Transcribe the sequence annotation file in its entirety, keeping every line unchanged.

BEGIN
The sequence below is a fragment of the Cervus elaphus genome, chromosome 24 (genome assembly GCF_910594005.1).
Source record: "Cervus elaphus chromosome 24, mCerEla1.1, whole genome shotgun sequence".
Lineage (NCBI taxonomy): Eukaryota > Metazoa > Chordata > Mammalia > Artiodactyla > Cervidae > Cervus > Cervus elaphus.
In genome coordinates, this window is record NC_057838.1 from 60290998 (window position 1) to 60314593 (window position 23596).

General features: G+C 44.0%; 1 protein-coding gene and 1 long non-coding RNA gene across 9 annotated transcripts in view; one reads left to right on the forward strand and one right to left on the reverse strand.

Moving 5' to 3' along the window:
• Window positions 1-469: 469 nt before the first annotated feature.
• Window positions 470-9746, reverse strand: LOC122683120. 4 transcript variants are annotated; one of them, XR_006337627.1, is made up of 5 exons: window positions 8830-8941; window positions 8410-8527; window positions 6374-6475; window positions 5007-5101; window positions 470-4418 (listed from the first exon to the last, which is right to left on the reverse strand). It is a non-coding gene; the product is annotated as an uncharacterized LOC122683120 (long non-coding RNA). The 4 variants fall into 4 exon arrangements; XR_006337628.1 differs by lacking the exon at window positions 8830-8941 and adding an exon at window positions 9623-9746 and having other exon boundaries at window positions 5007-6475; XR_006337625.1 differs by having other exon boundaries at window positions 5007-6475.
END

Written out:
The sequence below is a fragment of the Cervus elaphus genome, chromosome 24 (genome assembly GCF_910594005.1).
Source record: "Cervus elaphus chromosome 24, mCerEla1.1, whole genome shotgun sequence".
Lineage (NCBI taxonomy): Eukaryota > Metazoa > Chordata > Mammalia > Artiodactyla > Cervidae > Cervus > Cervus elaphus.
In genome coordinates, this window is record NC_057838.1 from 60290998 (window position 1) to 60314593 (window position 23596).

General features: G+C 44.0%; 1 protein-coding gene and 1 long non-coding RNA gene across 9 annotated transcripts in view; one reads left to right on the forward strand and one right to left on the reverse strand.

Moving 5' to 3' along the window:
• Window positions 1-469: 469 nt before the first annotated feature.
• Window positions 470-9746, reverse strand: LOC122683120. 4 transcript variants are annotated; one of them, XR_006337627.1, is made up of 5 exons: window positions 8830-8941; window positions 8410-8527; window positions 6374-6475; window positions 5007-5101; window positions 470-4418 (listed from the first exon to the last, which is right to left on the reverse strand). It is a non-coding gene; the product is annotated as an uncharacterized LOC122683120 (long non-coding RNA). The 4 variants fall into 4 exon arrangements; XR_006337628.1 differs by lacking the exon at window positions 8830-8941 and adding an exon at window positions 9623-9746 and having other exon boundaries at window positions 5007-6475; XR_006337625.1 differs by having other exon boundaries at window positions 5007-6475.